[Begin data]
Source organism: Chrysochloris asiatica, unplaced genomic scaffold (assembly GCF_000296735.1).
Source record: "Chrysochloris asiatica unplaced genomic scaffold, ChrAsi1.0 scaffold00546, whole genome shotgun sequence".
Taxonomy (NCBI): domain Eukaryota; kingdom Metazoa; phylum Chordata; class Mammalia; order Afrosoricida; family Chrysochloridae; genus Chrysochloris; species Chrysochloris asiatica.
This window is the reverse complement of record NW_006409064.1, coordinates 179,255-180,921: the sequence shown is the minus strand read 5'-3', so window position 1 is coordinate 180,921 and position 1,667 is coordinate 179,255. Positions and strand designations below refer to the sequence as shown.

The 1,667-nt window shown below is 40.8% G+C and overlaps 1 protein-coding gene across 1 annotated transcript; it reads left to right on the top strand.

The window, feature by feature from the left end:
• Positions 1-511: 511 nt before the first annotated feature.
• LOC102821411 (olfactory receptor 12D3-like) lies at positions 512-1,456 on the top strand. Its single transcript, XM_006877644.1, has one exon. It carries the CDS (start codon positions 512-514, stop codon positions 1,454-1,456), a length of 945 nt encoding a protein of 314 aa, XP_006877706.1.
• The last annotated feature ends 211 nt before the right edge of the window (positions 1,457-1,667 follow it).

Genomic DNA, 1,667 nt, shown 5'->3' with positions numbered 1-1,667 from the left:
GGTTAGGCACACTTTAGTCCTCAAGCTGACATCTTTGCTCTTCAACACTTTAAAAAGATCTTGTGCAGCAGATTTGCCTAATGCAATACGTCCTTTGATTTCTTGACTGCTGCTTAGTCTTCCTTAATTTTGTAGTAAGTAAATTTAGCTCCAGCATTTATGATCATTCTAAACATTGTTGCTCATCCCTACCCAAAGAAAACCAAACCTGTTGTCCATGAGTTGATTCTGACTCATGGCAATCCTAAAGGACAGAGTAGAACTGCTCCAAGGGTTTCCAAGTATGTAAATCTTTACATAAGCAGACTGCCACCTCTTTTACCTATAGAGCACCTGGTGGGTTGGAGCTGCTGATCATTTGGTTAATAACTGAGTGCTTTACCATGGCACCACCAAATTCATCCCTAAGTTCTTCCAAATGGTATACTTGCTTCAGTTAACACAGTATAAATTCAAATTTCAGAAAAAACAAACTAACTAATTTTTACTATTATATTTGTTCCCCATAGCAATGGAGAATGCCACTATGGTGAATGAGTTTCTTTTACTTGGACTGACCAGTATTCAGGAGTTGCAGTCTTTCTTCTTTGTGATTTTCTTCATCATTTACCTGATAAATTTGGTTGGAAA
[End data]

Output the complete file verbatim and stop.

Source organism: Chrysochloris asiatica, unplaced genomic scaffold (assembly GCF_000296735.1).
Source record: "Chrysochloris asiatica unplaced genomic scaffold, ChrAsi1.0 scaffold00546, whole genome shotgun sequence".
Taxonomy (NCBI): domain Eukaryota; kingdom Metazoa; phylum Chordata; class Mammalia; order Afrosoricida; family Chrysochloridae; genus Chrysochloris; species Chrysochloris asiatica.
This window is the reverse complement of record NW_006409064.1, coordinates 179,255-180,921: the sequence shown is the minus strand read 5'-3', so window position 1 is coordinate 180,921 and position 1,667 is coordinate 179,255. Positions and strand designations below refer to the sequence as shown.

The 1,667-nt window shown below is 40.8% G+C and overlaps 1 protein-coding gene across 1 annotated transcript; it reads left to right on the top strand.

The window, feature by feature from the left end:
• Positions 1-511: 511 nt before the first annotated feature.
• LOC102821411 (olfactory receptor 12D3-like) lies at positions 512-1,456 on the top strand. Its single transcript, XM_006877644.1, has one exon. It carries the CDS (start codon positions 512-514, stop codon positions 1,454-1,456), a length of 945 nt encoding a protein of 314 aa, XP_006877706.1.
• The last annotated feature ends 211 nt before the right edge of the window (positions 1,457-1,667 follow it).

Genomic DNA, 1,667 nt, shown 5'->3' with positions numbered 1-1,667 from the left:
GGTTAGGCACACTTTAGTCCTCAAGCTGACATCTTTGCTCTTCAACACTTTAAAAAGATCTTGTGCAGCAGATTTGCCTAATGCAATACGTCCTTTGATTTCTTGACTGCTGCTTAGTCTTCCTTAATTTTGTAGTAAGTAAATTTAGCTCCAGCATTTATGATCATTCTAAACATTGTTGCTCATCCCTACCCAAAGAAAACCAAACCTGTTGTCCATGAGTTGATTCTGACTCATGGCAATCCTAAAGGACAGAGTAGAACTGCTCCAAGGGTTTCCAAGTATGTAAATCTTTACATAAGCAGACTGCCACCTCTTTTACCTATAGAGCACCTGGTGGGTTGGAGCTGCTGATCATTTGGTTAATAACTGAGTGCTTTACCATGGCACCACCAAATTCATCCCTAAGTTCTTCCAAATGGTATACTTGCTTCAGTTAACACAGTATAAATTCAAATTTCAGAAAAAACAAACTAACTAATTTTTACTATTATATTTGTTCCCCATAGCAATGGAGAATGCCACTATGGTGAATGAGTTTCTTTTACTTGGACTGACCAGTATTCAGGAGTTGCAGTCTTTCTTCTTTGTGATTTTCTTCATCATTTACCTGATAAATTTGGTTGGAAA